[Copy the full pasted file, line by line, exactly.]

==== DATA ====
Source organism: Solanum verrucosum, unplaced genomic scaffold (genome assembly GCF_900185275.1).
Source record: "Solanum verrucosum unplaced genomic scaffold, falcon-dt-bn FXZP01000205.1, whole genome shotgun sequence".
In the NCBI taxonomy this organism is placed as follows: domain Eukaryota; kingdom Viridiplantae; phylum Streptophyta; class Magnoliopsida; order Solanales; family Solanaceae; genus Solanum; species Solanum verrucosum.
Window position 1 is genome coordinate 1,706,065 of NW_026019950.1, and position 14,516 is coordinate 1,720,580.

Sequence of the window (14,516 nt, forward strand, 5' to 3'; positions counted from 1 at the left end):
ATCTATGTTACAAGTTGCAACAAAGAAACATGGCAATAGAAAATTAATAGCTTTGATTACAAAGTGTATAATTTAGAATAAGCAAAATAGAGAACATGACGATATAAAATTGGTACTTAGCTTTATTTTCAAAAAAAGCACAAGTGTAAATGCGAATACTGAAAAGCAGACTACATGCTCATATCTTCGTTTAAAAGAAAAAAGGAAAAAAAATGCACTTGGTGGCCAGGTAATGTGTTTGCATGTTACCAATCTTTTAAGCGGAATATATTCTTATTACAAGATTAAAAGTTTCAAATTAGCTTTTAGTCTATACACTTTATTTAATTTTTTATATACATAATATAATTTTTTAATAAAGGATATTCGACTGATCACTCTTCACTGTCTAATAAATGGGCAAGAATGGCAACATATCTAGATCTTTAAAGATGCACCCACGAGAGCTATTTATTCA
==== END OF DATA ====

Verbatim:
Source organism: Solanum verrucosum, unplaced genomic scaffold (genome assembly GCF_900185275.1).
Source record: "Solanum verrucosum unplaced genomic scaffold, falcon-dt-bn FXZP01000205.1, whole genome shotgun sequence".
In the NCBI taxonomy this organism is placed as follows: domain Eukaryota; kingdom Viridiplantae; phylum Streptophyta; class Magnoliopsida; order Solanales; family Solanaceae; genus Solanum; species Solanum verrucosum.
Window position 1 is genome coordinate 1,706,065 of NW_026019950.1, and position 14,516 is coordinate 1,720,580.

Sequence of the window (14,516 nt, forward strand, 5' to 3'; positions counted from 1 at the left end):
ATCTATGTTACAAGTTGCAACAAAGAAACATGGCAATAGAAAATTAATAGCTTTGATTACAAAGTGTATAATTTAGAATAAGCAAAATAGAGAACATGACGATATAAAATTGGTACTTAGCTTTATTTTCAAAAAAAGCACAAGTGTAAATGCGAATACTGAAAAGCAGACTACATGCTCATATCTTCGTTTAAAAGAAAAAAGGAAAAAAAATGCACTTGGTGGCCAGGTAATGTGTTTGCATGTTACCAATCTTTTAAGCGGAATATATTCTTATTACAAGATTAAAAGTTTCAAATTAGCTTTTAGTCTATACACTTTATTTAATTTTTTATATACATAATATAATTTTTTAATAAAGGATATTCGACTGATCACTCTTCACTGTCTAATAAATGGGCAAGAATGGCAACATATCTAGATCTTTAAAGATGCACCCACGAGAGCTATTTATTCA